TYPE: Supersonic business jet

PROGRAMME: Gulfstream Aerospace and Lockheed Martin revealed at Farnborough on 7 September 1998 that they were jointly conducting an 18 to 24 month feasibility study into an SBJ. As then envisaged, the aircraft, similar in size to the Gulfstream II, would have featured a stand-up-headroom cabin accommodating eight passengers, and would cruise at M1.6 to M2.0 over a range of more than 4,000 n miles (7,408 km; 4,603 miles). Key design goals were the ability to operate out of existing business aviation airfields; take-off noise compatible with anticipated future emissions regulations; fuel-efficient operation at subsonic speeds; and an initial cruising altitude above that of subsonic traffic. The feasibility phase of the project, completed in mid-2000, was followed by a further two years of wind-tunnel testing and project definition; studies carried out by the company confirmed that there is a market, but sonic boom suppression, engine emissions and noise present technological challenges. Gulfstream and Lockheed Martin, through its Advanced Development Projects division, defined the SBJ, and lobbied the US government for support via the Defense Advanced Research Projects Agency which received US$15 million for its quiet supersonic aircraft technology (QSAT) budget. However Lockheed Martin has since withdrawn from the programme. In 2000, patents were filed with different layouts including tailplane mounted at tail fintip and drooping to attach to engine nacelles; further patents included one with large delta wing shape plus nose canard; in October Gulfstream displayed, at NBAA, the Quiet Supersonic Jet (QSJ) which had swept wing and wingtip-mounted swept tail.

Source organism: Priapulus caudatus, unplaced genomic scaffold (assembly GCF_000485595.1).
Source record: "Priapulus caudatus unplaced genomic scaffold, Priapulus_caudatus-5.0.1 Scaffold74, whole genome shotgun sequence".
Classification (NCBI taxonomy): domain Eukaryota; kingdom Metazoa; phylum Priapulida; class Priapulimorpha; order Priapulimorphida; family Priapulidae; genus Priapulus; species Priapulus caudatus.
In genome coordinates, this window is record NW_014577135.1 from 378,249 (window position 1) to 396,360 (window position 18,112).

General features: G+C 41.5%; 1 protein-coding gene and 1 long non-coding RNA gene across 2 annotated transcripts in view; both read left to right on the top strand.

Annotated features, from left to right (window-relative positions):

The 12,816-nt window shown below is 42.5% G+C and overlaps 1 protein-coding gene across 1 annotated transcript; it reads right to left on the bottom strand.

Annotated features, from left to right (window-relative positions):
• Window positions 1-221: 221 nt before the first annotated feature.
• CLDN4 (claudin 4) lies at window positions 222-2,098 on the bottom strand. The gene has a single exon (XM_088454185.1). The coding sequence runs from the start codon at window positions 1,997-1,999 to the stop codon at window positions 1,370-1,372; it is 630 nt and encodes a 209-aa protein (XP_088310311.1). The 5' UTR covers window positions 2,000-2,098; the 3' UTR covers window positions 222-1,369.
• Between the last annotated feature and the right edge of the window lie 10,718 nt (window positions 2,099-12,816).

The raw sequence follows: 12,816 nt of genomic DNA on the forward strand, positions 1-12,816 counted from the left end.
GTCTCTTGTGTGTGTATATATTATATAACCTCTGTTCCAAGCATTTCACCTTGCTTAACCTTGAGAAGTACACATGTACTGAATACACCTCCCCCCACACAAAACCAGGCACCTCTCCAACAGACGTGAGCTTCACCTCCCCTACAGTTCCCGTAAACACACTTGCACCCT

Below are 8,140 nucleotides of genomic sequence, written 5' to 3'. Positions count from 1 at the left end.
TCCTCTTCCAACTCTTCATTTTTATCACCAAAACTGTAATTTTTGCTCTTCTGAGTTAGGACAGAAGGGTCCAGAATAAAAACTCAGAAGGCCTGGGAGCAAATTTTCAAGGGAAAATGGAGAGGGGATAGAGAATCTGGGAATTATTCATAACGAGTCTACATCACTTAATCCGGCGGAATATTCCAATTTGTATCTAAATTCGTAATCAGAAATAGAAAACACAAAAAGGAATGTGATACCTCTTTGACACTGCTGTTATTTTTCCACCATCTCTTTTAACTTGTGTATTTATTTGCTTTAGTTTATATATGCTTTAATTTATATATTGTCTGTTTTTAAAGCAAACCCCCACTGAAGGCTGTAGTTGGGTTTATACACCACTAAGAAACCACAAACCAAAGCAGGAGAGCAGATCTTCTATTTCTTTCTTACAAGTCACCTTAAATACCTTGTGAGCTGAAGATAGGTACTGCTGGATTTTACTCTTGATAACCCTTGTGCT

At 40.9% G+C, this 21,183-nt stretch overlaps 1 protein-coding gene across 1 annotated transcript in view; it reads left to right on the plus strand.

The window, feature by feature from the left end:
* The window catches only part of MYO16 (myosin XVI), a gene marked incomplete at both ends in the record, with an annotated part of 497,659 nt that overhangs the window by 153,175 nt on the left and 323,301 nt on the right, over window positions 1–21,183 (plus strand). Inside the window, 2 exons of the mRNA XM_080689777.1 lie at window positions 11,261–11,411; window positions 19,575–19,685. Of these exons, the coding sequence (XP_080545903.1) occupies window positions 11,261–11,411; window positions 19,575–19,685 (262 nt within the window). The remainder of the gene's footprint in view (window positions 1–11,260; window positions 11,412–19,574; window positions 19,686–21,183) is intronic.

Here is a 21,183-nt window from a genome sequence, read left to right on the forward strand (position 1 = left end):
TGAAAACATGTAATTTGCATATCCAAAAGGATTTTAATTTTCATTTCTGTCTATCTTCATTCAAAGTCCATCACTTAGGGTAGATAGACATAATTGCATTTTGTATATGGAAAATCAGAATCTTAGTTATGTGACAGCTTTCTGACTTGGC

By late 2003, the QSJ had evolved into a variable-geometry wing, T-tail aircraft with two pod-mounted engines on the rear fuselage, each side of the fin. Design goals include maximum take-off weight of 45,359 kg (100,000 lb), cruising speed of Mach 1.8, take-off field length of 1,981m (6,500 ft), range of 4,800 n miles (8,889 km; 5,523 miles) and airport noise level 10 EPNdB quieter than Stage 4 requirements.
Estimated unit cost is in the region of US$70 million to US$80 million (2002), based on 200 produced. The proposed aircraft is not related to the abortive Gulfstream-Sukhoi SSBJ project from which Gulfstream withdrew in 1992. Executive Jet Aviation, which operates the NetJets fractional ownership programme, is reportedly interested in the concept of supersonic business jets.